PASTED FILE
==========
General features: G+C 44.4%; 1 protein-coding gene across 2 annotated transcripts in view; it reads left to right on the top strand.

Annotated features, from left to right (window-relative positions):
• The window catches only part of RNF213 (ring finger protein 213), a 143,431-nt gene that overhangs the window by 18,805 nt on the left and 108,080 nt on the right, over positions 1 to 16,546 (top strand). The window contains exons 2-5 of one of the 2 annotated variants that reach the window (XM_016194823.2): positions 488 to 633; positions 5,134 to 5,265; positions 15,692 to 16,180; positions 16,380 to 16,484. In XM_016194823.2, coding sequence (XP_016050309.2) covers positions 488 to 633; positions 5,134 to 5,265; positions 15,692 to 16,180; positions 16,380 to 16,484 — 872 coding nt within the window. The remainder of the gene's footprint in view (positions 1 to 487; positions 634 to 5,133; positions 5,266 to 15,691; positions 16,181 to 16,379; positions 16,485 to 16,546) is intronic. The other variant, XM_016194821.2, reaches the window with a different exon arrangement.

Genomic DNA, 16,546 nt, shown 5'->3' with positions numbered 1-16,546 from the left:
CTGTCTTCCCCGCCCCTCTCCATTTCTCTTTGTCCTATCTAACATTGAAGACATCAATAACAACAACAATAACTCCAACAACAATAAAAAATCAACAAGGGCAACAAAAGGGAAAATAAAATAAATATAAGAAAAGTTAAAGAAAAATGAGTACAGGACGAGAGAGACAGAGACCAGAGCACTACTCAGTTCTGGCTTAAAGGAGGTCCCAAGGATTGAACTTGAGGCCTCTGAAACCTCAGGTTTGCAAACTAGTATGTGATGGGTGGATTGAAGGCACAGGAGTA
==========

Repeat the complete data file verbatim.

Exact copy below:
General features: G+C 44.4%; 1 protein-coding gene across 2 annotated transcripts in view; it reads left to right on the top strand.

Annotated features, from left to right (window-relative positions):
• The window catches only part of RNF213 (ring finger protein 213), a 143,431-nt gene that overhangs the window by 18,805 nt on the left and 108,080 nt on the right, over positions 1 to 16,546 (top strand). The window contains exons 2-5 of one of the 2 annotated variants that reach the window (XM_016194823.2): positions 488 to 633; positions 5,134 to 5,265; positions 15,692 to 16,180; positions 16,380 to 16,484. In XM_016194823.2, coding sequence (XP_016050309.2) covers positions 488 to 633; positions 5,134 to 5,265; positions 15,692 to 16,180; positions 16,380 to 16,484 — 872 coding nt within the window. The remainder of the gene's footprint in view (positions 1 to 487; positions 634 to 5,133; positions 5,266 to 15,691; positions 16,181 to 16,379; positions 16,485 to 16,546) is intronic. The other variant, XM_016194821.2, reaches the window with a different exon arrangement.

Genomic DNA, 16,546 nt, shown 5'->3' with positions numbered 1-16,546 from the left:
CTGTCTTCCCCGCCCCTCTCCATTTCTCTTTGTCCTATCTAACATTGAAGACATCAATAACAACAACAATAACTCCAACAACAATAAAAAATCAACAAGGGCAACAAAAGGGAAAATAAAATAAATATAAGAAAAGTTAAAGAAAAATGAGTACAGGACGAGAGAGACAGAGACCAGAGCACTACTCAGTTCTGGCTTAAAGGAGGTCCCAAGGATTGAACTTGAGGCCTCTGAAACCTCAGGTTTGCAAACTAGTATGTGATGGGTGGATTGAAGGCACAGGAGTA